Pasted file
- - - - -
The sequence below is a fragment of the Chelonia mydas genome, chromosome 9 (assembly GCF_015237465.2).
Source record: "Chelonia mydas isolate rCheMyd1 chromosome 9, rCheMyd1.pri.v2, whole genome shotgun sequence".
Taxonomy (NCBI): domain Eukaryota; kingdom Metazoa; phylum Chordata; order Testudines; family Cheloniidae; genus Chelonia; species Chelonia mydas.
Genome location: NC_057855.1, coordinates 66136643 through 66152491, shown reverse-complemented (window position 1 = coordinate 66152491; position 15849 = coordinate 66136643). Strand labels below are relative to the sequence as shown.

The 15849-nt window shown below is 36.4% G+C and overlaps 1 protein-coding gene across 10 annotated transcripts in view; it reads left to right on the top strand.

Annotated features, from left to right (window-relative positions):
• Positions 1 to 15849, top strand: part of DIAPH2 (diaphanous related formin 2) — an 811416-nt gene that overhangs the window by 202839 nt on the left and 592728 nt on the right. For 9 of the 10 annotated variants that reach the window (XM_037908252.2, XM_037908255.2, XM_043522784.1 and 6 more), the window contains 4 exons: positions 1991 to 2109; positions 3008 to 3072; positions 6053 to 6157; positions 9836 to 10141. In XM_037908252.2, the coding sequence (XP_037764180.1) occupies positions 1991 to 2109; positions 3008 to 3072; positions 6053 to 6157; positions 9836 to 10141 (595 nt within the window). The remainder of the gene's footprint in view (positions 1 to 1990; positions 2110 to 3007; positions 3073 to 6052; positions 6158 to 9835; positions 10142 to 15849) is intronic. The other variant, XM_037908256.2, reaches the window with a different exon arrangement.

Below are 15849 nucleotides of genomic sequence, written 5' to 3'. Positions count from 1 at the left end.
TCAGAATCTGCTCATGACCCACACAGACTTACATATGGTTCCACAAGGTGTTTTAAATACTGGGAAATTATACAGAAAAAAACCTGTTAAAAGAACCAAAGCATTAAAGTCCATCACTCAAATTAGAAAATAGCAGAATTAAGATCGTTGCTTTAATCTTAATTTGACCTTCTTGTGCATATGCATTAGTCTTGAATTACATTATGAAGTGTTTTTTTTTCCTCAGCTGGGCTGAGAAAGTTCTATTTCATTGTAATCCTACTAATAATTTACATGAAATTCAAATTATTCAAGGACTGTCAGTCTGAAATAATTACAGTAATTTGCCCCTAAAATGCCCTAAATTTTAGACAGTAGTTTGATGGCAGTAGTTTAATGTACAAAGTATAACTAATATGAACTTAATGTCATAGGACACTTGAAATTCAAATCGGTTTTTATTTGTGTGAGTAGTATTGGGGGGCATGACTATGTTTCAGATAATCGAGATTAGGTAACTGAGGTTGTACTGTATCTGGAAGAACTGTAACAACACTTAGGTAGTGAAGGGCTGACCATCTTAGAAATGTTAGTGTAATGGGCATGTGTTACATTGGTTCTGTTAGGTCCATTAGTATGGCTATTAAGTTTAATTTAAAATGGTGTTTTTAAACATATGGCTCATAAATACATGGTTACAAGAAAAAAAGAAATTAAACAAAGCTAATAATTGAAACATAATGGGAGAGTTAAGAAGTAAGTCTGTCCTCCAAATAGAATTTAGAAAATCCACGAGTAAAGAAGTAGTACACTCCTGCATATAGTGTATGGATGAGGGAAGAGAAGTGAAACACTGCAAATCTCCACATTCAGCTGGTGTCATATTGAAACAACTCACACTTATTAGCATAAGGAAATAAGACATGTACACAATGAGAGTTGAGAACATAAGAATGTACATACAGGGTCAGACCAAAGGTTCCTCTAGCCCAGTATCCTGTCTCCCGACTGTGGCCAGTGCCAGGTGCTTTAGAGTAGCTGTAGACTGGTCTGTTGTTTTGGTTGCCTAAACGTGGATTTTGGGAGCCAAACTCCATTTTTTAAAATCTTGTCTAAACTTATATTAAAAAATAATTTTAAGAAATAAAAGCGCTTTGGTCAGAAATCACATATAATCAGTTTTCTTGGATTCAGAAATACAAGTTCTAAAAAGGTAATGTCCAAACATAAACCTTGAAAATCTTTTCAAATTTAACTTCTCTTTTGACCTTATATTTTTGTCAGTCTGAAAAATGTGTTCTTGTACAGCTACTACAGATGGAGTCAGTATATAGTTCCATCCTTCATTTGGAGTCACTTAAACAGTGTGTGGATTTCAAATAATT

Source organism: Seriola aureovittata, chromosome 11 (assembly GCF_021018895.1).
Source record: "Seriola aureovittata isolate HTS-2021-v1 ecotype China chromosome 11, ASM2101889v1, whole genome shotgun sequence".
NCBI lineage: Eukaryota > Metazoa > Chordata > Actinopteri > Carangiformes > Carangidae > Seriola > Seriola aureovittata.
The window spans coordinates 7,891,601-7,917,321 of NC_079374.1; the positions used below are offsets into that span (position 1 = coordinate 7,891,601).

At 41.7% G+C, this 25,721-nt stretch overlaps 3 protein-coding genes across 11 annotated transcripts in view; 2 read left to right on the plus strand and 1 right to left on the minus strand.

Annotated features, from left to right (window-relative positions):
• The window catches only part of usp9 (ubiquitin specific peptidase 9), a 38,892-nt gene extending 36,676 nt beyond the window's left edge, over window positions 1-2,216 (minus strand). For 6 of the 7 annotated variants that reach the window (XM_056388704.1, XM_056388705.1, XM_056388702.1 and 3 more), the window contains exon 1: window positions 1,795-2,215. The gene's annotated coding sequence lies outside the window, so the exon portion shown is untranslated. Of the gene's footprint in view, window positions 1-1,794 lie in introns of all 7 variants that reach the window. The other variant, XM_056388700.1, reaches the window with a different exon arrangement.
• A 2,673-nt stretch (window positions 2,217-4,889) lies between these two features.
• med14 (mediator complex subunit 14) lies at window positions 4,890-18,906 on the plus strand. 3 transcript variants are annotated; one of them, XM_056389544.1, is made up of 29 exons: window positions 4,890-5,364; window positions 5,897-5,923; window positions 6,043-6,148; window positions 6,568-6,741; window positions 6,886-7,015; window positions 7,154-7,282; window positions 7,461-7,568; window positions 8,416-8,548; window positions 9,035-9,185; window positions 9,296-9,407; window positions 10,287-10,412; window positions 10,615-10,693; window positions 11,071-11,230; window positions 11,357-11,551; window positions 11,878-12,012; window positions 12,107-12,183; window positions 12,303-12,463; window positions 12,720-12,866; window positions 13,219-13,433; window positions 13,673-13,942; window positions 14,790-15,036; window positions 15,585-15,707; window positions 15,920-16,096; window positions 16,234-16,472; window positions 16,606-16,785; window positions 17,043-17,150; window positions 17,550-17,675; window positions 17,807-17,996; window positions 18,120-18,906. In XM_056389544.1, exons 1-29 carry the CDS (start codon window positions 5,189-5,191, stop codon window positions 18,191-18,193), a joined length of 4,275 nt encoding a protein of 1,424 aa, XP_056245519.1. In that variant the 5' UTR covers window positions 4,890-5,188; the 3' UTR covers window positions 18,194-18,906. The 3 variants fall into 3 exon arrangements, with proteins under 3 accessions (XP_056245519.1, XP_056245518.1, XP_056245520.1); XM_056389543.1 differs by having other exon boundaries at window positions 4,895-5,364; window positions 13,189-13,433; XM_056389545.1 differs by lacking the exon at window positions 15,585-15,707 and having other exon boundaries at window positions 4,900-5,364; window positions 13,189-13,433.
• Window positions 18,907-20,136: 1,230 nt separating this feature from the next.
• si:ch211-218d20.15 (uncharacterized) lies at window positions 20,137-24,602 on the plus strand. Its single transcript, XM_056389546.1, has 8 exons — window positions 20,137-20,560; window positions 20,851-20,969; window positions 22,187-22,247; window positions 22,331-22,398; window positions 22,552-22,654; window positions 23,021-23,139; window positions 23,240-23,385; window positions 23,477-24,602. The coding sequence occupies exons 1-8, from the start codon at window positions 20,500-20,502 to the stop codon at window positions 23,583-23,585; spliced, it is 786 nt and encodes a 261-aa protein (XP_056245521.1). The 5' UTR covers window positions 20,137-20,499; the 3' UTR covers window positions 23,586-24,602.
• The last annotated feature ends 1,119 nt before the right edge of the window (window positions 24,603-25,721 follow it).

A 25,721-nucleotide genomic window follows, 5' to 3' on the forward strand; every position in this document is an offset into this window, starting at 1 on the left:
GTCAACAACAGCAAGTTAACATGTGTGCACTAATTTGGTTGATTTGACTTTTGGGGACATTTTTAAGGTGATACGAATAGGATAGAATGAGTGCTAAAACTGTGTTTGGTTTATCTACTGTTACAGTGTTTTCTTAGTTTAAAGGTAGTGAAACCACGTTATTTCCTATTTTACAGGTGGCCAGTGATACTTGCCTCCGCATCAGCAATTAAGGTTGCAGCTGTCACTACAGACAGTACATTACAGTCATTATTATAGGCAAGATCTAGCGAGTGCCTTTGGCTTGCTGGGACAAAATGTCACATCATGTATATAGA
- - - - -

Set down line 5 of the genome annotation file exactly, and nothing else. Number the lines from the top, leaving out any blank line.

The 15849-nt window shown below is 36.4% G+C and overlaps 1 protein-coding gene across 10 annotated transcripts in view; it reads left to right on the top strand.